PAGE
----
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IMF urges Japan to begin cutting debt next year as economy starts to pick up

City A.M. Reporter
JAPAN should start fiscal consolidation next year, including gradually raising the country’s sales tax, taking advantage of solid growth now, the IMF said yesterday.

The recommendation by the International Monetary Fund (IMF) contradicts Prime Minister Yukio Hatoyama’s pledge not to raise the sales tax rate at least until the next lower house election, which does not need to be held until 2013.

“With global scrutiny of public finances increasing, the need for early and credible fiscal adjustment has become critical,” the IMF said after its annual review of Japan’s economy and economic policies.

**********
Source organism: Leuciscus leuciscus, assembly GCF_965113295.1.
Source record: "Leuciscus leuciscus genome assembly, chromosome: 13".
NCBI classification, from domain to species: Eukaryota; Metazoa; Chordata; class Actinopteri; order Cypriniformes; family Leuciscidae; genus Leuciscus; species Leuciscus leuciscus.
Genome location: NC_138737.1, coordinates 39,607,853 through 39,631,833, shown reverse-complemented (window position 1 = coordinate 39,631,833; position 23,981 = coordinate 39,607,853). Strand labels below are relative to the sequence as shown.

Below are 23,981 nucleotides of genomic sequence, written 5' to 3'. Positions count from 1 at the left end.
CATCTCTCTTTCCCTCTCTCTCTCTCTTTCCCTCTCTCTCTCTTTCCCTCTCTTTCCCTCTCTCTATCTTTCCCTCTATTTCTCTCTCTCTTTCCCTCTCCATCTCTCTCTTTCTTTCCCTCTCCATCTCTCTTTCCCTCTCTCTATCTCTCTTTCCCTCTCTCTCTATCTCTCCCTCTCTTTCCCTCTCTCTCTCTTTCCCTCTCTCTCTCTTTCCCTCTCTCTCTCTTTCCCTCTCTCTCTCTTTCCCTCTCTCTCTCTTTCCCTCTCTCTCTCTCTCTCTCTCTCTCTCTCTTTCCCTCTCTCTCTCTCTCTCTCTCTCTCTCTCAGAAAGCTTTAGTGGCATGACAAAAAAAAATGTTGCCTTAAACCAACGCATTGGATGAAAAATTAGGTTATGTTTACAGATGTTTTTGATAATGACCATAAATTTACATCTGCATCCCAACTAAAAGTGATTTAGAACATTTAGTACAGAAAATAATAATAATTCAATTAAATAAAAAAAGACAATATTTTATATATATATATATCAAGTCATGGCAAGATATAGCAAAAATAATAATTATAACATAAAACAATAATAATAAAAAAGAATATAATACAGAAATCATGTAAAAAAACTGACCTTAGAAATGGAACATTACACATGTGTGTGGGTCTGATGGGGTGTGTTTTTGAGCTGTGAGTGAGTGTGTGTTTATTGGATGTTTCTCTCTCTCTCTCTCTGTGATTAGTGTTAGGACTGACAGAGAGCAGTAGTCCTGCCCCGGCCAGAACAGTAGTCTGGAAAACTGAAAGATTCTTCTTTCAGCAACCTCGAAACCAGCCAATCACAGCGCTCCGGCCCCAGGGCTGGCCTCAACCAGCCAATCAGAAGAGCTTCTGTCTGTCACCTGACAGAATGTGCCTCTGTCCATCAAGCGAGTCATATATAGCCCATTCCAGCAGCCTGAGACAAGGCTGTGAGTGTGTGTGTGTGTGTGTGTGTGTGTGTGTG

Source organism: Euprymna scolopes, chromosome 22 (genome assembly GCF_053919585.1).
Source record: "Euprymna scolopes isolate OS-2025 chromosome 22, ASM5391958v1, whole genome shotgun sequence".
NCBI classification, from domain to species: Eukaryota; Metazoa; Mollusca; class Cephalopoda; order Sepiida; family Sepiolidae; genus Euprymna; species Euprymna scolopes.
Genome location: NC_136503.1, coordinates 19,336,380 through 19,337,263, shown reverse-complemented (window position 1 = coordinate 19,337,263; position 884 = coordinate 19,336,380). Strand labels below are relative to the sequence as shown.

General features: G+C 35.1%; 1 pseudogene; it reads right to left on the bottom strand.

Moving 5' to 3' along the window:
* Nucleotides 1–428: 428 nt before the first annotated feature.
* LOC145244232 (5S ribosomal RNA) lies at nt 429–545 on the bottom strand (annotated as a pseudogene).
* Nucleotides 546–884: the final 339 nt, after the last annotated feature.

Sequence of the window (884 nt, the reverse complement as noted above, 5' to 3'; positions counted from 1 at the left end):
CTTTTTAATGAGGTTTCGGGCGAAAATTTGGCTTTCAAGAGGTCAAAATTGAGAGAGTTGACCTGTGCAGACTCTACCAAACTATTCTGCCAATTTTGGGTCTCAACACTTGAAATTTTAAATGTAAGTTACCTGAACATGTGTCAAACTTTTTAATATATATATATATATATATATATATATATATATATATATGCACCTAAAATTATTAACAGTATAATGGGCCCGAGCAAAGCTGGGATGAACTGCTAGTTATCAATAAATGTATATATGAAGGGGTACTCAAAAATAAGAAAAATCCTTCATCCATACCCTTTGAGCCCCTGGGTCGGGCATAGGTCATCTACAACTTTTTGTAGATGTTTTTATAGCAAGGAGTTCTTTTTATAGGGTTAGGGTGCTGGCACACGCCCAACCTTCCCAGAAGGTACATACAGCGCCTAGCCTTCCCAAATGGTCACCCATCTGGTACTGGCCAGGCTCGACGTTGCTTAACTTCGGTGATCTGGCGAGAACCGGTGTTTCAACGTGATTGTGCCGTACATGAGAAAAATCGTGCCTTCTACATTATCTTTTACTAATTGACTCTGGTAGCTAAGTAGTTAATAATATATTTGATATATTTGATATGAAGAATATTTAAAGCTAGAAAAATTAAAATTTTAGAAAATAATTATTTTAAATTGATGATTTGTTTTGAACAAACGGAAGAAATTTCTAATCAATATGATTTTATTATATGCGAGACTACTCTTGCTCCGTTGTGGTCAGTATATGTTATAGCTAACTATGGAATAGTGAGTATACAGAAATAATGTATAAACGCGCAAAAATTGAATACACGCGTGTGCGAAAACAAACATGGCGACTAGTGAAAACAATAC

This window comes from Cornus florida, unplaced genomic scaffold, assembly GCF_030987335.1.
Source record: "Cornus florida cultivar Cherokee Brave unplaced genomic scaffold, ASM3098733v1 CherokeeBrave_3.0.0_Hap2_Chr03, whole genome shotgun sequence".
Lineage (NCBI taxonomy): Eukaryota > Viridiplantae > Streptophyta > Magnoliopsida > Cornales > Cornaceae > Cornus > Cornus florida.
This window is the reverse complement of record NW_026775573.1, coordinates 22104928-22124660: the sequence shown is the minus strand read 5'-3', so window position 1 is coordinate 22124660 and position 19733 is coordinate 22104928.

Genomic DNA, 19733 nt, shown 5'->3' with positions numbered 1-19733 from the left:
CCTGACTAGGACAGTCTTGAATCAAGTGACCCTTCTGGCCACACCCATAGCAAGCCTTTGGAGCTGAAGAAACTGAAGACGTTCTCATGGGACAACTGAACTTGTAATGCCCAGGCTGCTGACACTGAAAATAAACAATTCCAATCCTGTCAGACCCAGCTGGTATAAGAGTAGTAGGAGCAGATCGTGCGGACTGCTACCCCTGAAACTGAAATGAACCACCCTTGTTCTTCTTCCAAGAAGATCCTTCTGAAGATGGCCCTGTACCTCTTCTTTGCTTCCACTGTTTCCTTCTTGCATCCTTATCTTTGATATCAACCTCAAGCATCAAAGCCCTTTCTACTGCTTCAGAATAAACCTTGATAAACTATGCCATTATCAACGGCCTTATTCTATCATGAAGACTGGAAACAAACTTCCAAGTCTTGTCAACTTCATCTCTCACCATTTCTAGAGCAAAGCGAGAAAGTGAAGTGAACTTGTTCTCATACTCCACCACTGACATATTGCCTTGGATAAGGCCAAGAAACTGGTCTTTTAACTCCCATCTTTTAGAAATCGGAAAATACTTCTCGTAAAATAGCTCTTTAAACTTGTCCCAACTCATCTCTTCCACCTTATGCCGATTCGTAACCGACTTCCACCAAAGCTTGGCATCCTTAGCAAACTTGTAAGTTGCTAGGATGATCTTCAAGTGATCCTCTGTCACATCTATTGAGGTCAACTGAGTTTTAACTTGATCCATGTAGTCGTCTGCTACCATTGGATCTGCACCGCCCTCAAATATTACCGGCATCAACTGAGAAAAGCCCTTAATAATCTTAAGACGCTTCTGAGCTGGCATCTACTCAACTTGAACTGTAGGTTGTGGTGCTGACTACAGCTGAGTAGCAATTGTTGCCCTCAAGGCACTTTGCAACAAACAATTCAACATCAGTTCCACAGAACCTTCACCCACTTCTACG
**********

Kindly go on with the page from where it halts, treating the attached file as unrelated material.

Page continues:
“In our view, fiscal adjustment should start in 2011/12, beginning with a gradual increase in the consumption tax, to take advantage of cyclical recovery,” the IMF said.

Japan’s outstanding debt as a ratio of gross domestic product is the highest among industrial nations.

Investors are on edge over countries with large debt burdens after a crisis of confidence in Greece’s fiscal policy roiled financial markets and prompted the European Union to roll out a $1 trillion (£692bn) rescue package to defend the falling euro.

Some market players think Japan could become the next target of markets, although many market players think the country can muddle through at least in the near future because of huge domestic savings.